As I sifted through our clutter, I identified nine criteria for determining which stuff to throw away now -- with no regrets.
1. Does this thing work? It was hard to admit that something was broken and couldn't be fixed -- say, our dud toaster or my daughter's frog clock. Why was I hanging on to those things?
2. Would I replace it if it were broken or lost? If not, I must not really need the thing.
3. Is it potentially useful -- although it never actually gets used? Do I need an over-sized water bottle, a corkscrew with an exotic mechanism, or a tiny vase? How many spare glass jars do I need?
4. Why was I "saving" it? Leaving bath gel in the tube, or hoarding my favorite stationery in a desk drawer, is wasteful.
5. Does it serve its purpose well? We have a lot of "cute" kitchen utensils that don't work.
6. Has it been replaced by a better model? I'm in the habit of keeping broken or outdated versions of tech gadgets, even after they've been replaced. Pointless.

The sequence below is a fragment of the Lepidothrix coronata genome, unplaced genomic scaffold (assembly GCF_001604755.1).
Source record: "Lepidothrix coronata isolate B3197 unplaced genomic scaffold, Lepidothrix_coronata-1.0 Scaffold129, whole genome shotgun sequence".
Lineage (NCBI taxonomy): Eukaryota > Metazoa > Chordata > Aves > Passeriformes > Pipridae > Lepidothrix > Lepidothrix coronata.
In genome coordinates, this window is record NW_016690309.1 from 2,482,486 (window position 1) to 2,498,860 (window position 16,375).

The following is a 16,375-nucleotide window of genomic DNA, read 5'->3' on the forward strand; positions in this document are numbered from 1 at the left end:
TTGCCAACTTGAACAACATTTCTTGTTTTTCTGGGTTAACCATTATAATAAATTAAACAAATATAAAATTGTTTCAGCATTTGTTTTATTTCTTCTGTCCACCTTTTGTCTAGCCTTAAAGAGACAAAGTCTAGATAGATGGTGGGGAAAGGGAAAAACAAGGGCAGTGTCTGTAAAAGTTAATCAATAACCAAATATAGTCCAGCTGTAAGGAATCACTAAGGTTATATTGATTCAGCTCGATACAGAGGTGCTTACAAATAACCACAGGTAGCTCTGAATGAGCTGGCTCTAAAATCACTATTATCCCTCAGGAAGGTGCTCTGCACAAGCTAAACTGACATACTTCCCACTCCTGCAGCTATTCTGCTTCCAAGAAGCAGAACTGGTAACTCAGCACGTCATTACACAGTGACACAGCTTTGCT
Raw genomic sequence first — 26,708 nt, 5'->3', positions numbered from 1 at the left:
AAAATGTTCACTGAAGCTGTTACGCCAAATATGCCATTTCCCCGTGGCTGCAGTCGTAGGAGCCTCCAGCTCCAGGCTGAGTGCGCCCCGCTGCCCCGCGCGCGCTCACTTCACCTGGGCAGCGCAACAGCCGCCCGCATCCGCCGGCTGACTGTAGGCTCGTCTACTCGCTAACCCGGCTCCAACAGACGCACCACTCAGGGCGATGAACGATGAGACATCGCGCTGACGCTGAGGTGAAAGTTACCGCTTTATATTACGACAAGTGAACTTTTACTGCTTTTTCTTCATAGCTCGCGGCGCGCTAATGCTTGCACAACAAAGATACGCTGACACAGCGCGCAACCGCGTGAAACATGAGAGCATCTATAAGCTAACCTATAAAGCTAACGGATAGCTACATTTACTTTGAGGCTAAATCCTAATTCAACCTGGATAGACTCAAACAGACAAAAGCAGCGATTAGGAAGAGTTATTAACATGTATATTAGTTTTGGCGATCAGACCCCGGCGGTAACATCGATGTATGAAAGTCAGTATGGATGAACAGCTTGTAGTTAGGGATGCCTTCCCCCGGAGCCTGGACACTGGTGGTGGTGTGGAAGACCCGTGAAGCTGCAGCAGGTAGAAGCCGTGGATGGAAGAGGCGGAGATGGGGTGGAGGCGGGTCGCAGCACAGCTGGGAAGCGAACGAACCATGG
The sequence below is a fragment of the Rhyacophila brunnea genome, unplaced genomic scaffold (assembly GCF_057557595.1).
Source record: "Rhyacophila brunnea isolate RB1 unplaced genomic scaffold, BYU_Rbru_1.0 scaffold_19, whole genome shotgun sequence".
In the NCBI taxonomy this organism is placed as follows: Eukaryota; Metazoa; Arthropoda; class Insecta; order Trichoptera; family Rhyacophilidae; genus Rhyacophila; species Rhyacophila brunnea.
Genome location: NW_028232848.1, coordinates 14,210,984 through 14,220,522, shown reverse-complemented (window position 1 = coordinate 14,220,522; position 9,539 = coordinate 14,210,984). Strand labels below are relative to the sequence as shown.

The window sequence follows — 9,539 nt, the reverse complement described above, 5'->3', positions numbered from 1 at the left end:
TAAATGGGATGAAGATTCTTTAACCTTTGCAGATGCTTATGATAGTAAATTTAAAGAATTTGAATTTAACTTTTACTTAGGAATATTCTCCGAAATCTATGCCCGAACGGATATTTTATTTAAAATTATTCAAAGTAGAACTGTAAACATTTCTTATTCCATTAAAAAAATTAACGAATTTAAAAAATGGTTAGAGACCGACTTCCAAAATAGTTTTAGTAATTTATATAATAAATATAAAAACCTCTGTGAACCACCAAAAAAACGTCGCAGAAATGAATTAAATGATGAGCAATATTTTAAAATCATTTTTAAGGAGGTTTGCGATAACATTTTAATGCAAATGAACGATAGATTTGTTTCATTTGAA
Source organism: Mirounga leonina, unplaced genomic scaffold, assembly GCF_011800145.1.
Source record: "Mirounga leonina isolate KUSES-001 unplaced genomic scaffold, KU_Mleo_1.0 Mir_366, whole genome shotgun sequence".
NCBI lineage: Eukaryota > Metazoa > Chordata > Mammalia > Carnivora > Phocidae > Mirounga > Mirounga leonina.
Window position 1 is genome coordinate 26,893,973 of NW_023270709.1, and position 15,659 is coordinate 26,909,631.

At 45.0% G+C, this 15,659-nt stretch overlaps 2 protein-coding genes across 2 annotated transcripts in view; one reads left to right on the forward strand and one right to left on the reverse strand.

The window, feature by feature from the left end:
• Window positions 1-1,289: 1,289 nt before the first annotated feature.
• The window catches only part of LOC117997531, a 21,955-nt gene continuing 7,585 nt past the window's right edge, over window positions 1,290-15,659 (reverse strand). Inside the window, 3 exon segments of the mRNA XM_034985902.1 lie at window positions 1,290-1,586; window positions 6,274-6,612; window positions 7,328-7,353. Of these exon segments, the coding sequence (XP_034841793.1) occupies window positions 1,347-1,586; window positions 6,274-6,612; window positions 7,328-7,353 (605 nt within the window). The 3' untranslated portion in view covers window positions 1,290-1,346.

7. Is it nicely put away in an out-of-the-way place? Just because things are nicely organized doesn't mean they're not clutter. No matter how tidily a thing is stored, if I never use it, why keep it?
8. Does this memento prompt any memories? I tend to keep things that seem to be "mementos," assuming that they have some emotional resonance, but many don’t. The attendance trophy from my daughter’s preschool sports class -- out.
9. Have I ever used this thing? I was shocked to find, when I started looking, how many things I owned that we had never once used. Many were gifts, but I promised myself that we’d either put these things to use within a few weeks or give them away.
This article appears in the Winter 2011 issue of ADDitude.
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